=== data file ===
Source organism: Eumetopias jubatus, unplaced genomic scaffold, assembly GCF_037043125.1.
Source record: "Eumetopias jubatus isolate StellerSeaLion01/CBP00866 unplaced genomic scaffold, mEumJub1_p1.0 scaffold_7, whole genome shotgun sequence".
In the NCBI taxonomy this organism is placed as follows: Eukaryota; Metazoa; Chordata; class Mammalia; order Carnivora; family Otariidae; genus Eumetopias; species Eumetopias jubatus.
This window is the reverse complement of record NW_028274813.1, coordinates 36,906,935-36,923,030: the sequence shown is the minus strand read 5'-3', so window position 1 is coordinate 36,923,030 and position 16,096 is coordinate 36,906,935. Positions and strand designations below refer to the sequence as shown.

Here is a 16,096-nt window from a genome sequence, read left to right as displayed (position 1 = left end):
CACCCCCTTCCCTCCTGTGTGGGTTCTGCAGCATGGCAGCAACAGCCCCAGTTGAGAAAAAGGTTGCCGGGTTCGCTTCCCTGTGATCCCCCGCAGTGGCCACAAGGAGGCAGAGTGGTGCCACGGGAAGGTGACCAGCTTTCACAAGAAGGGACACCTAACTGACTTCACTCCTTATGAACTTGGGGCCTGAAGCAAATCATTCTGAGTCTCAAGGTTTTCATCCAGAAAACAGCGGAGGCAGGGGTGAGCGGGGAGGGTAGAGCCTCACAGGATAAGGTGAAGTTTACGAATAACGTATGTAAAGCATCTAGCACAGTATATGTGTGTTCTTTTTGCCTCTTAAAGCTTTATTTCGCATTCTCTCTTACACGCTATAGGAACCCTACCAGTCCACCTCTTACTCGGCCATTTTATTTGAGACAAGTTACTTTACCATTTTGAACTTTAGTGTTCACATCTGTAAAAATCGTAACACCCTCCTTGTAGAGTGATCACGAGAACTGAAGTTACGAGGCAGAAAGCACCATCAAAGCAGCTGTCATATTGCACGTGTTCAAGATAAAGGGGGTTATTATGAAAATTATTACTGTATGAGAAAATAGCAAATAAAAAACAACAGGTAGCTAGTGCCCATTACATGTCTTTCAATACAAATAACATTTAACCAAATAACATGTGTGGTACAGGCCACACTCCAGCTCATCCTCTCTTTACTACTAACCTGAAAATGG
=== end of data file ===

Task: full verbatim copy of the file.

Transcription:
Source organism: Eumetopias jubatus, unplaced genomic scaffold, assembly GCF_037043125.1.
Source record: "Eumetopias jubatus isolate StellerSeaLion01/CBP00866 unplaced genomic scaffold, mEumJub1_p1.0 scaffold_7, whole genome shotgun sequence".
In the NCBI taxonomy this organism is placed as follows: Eukaryota; Metazoa; Chordata; class Mammalia; order Carnivora; family Otariidae; genus Eumetopias; species Eumetopias jubatus.
This window is the reverse complement of record NW_028274813.1, coordinates 36,906,935-36,923,030: the sequence shown is the minus strand read 5'-3', so window position 1 is coordinate 36,923,030 and position 16,096 is coordinate 36,906,935. Positions and strand designations below refer to the sequence as shown.

Here is a 16,096-nt window from a genome sequence, read left to right as displayed (position 1 = left end):
CACCCCCTTCCCTCCTGTGTGGGTTCTGCAGCATGGCAGCAACAGCCCCAGTTGAGAAAAAGGTTGCCGGGTTCGCTTCCCTGTGATCCCCCGCAGTGGCCACAAGGAGGCAGAGTGGTGCCACGGGAAGGTGACCAGCTTTCACAAGAAGGGACACCTAACTGACTTCACTCCTTATGAACTTGGGGCCTGAAGCAAATCATTCTGAGTCTCAAGGTTTTCATCCAGAAAACAGCGGAGGCAGGGGTGAGCGGGGAGGGTAGAGCCTCACAGGATAAGGTGAAGTTTACGAATAACGTATGTAAAGCATCTAGCACAGTATATGTGTGTTCTTTTTGCCTCTTAAAGCTTTATTTCGCATTCTCTCTTACACGCTATAGGAACCCTACCAGTCCACCTCTTACTCGGCCATTTTATTTGAGACAAGTTACTTTACCATTTTGAACTTTAGTGTTCACATCTGTAAAAATCGTAACACCCTCCTTGTAGAGTGATCACGAGAACTGAAGTTACGAGGCAGAAAGCACCATCAAAGCAGCTGTCATATTGCACGTGTTCAAGATAAAGGGGGTTATTATGAAAATTATTACTGTATGAGAAAATAGCAAATAAAAAACAACAGGTAGCTAGTGCCCATTACATGTCTTTCAATACAAATAACATTTAACCAAATAACATGTGTGGTACAGGCCACACTCCAGCTCATCCTCTCTTTACTACTAACCTGAAAATGG